Reviewed by NEAL GENDLER
Joel, one year retired from 47 years of telling stories five nights a week over a Boston radio station, begins the story of his boyhood with an accurate statement:
“When you’re a kid, they don’t always tell you the truth.”
Joel’s family didn’t, as we slowly discover in the engrossing My Mother’s Son, by David Hirshberg — pen name of “an entrepreneur who prefers to keep his business activities separate from his writing endeavors.”
Joel’s family revolves around his widowed maternal grandfather, 1900s immigrant Solomon Mischal, 68 — Solly to his friends, Papa to his descendants. He’s a great teller of stories, some of them true. He owns a furniture store, but office time usually is filled running a bookie operation with four longtime pals.
They are Moses O’Neil, who isn’t Jewish; Murph Feldman, who isn’t Irish; Chief Stinkowski, neither a Native American nor a police chief; and Derby Canurby, his nickname deriving from race winnings.
Illegality doesn’t seem a concern, for Papa and pals know enough people owing them favors — or know enough dirt on them — to obtain whatever help they need. Murph can provide authentic documents showing false information. They’re how Hamburg physician and self-taught veterinarian Jacob Goldblum entered the United States from Germany in 1938, after rescuing himself and Papa’s injured daughter, Rose.
“Auntie Rose,” living nearby, is a near-daily presence, and husband “Uncle Jake” regularly takes the boys on outings.
Papa’s other daughter is mother to Joel and Steven, almost two years older. Running a tight ship, she’s married to an accountant with both legitimate clients and Papa, for whom he cooks the books. We learn little about the father besides his calm, loving nature and wise advice.
Most of the story is set in 1952, when Joel is 12 with typical boy interests including stamps and baseball. Murph hires him and Steven as runners who bike around town carrying and fetching envelopes. Isaac Burges, the kosher butcher who’s a vegetarian, tells them that the Tuesday envelopes are for gambling. Steven figures out that the Thursday envelopes from businessmen and officials contain hush money.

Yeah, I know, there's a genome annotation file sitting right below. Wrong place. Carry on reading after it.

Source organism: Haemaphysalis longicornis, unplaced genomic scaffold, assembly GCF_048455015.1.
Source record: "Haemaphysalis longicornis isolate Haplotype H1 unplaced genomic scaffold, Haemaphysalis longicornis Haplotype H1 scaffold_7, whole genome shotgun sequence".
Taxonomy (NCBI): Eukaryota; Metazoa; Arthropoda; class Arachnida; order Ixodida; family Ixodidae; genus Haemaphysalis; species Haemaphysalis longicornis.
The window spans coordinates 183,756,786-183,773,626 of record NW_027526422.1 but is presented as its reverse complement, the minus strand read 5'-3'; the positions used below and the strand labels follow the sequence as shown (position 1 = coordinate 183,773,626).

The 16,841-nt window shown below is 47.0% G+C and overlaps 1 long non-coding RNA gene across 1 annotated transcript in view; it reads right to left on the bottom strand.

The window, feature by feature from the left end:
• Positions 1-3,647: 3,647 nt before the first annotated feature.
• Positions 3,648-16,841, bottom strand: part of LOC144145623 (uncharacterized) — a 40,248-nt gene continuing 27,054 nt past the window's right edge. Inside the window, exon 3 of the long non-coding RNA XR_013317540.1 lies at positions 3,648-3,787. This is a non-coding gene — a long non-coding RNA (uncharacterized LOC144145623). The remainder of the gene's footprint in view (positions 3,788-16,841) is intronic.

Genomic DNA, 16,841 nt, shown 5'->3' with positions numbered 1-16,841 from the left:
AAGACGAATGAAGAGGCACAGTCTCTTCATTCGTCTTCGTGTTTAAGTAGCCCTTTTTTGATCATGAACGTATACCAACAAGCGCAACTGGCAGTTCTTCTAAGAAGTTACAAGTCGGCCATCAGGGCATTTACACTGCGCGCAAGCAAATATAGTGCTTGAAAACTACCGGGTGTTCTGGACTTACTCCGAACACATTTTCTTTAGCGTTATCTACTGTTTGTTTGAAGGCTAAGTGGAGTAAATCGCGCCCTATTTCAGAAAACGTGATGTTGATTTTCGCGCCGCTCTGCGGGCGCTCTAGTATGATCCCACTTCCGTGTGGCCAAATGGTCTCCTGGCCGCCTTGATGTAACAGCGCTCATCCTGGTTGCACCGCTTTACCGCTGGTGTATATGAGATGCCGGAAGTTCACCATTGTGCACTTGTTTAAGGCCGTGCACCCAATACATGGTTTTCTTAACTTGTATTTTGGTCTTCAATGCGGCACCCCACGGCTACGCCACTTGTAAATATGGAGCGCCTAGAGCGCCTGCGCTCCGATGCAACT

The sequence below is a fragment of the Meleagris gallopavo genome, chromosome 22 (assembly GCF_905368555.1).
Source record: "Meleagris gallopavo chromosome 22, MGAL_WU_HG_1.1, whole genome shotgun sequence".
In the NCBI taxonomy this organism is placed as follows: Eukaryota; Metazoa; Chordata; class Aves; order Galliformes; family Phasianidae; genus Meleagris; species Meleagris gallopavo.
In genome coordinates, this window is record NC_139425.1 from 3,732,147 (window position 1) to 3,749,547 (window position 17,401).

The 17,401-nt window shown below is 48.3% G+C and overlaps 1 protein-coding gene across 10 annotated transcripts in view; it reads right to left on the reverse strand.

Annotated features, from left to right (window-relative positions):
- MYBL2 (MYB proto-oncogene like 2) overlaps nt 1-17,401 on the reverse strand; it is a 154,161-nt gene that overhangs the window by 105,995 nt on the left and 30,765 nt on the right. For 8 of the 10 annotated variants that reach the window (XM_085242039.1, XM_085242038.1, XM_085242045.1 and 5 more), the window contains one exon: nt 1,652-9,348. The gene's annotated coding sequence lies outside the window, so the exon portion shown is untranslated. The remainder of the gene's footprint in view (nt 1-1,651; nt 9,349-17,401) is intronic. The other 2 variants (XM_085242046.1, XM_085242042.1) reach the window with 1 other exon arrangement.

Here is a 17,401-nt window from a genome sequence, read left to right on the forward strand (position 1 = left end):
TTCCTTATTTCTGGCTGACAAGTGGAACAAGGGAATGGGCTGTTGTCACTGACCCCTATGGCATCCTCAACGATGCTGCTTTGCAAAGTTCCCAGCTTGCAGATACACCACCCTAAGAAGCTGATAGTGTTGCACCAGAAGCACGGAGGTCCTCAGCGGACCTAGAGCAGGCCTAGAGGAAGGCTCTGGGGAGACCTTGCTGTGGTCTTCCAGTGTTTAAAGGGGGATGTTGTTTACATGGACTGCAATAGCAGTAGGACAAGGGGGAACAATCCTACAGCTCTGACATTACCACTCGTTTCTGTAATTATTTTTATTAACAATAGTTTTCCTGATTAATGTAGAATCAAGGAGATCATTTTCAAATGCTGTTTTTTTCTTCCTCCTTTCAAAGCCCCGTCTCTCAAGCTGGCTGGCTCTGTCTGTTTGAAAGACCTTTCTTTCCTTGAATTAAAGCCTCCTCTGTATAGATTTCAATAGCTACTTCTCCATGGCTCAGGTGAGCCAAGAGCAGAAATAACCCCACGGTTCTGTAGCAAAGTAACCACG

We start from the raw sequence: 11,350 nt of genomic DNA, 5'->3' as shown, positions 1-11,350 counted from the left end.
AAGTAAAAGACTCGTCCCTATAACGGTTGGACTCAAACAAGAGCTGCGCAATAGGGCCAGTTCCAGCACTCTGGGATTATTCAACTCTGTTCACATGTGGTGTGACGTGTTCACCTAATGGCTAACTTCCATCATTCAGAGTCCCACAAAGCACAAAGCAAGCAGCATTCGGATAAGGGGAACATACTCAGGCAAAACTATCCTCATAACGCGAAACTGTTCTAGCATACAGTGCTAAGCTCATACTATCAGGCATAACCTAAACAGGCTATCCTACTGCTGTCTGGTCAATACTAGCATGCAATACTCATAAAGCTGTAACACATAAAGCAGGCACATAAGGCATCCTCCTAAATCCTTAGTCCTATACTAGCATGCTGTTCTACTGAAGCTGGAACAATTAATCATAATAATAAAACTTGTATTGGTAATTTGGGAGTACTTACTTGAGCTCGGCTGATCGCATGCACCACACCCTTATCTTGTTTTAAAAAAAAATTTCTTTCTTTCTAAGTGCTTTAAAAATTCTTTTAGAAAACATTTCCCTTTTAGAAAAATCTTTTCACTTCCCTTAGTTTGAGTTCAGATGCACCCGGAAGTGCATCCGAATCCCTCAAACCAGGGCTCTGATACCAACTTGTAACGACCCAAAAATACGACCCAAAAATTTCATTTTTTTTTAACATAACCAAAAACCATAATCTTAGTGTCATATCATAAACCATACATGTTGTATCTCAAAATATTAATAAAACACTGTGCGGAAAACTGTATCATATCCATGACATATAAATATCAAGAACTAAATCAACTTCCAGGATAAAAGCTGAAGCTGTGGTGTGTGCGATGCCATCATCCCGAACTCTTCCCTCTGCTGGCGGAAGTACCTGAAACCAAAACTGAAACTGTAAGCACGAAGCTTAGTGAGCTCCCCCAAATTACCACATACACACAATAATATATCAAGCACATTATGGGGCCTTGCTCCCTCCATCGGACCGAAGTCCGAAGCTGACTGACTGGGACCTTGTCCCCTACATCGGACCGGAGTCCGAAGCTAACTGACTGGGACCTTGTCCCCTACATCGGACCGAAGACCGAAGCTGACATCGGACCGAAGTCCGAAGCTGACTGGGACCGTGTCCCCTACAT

Papa, learning when the Boston Braves will announce their move to Milwaukee, gathers bets. A sports writer’s postcard campaign to keep the Braves from leaving, and Papa’s political leanings, involve the boys in a theft to help elect an unnamed wealthy, attractive U.S. representative — clearly JFK — to the Senate.
This all sounds rather madcap, but it’s within a sober, even sad tale of concealments to keep the boys’ childhoods happy, and to keep up appearances in the postwar world of secular Jews.
But relatives’ uncoordinated accounts differ, and the boys try to discern which are true. Late in the book, Joel, moving into adolescence, realizes he’s changed more than his voice, gaining “the understanding that I could put things together on my own.” From differing stories’ clues, he deduces truths his family confirms.
In retirement, Joel realizes that his ability “to tie together strands of events” led to his career as a writer and radio star, telling stories — some of them true.
Hirshberg’s coming-of-age tale is written more densely than a typical popular novel. It’s not difficult to read — it’s difficult to put down — but requires attention. A five-language glossary translates foreign words sprinkled lightly throughout.
Three things seem off: A gambler and hush-money payer, the go-to official for liquor licenses, appears in 1922, during Prohibition. Collectors don’t peel stamps from envelopes; soaking or steaming are required to avoid damage. And Burgas’ doctor’s son writes home about surgery amid dirt, artillery noise and sonic booms. Aircraft supersonic in level flight weren’t in Korean combat.
These don’t damage Hirshberg’s skillful, ever-larger surprises, slowly peeling away camouflage while capturing a time of Jewish social insecurity; the naivety of pre-television youth; the terror of polio; baseball as public recreation more than big business, and an ascendant America before the divisive trauma of Vietnam.
Readers young in the 1950s will feel at home. Those younger can sense those times in a tale wonderfully told.
Neal Gendler is a Minneapolis writer and editor.
(American Jewish World, 5.18.18)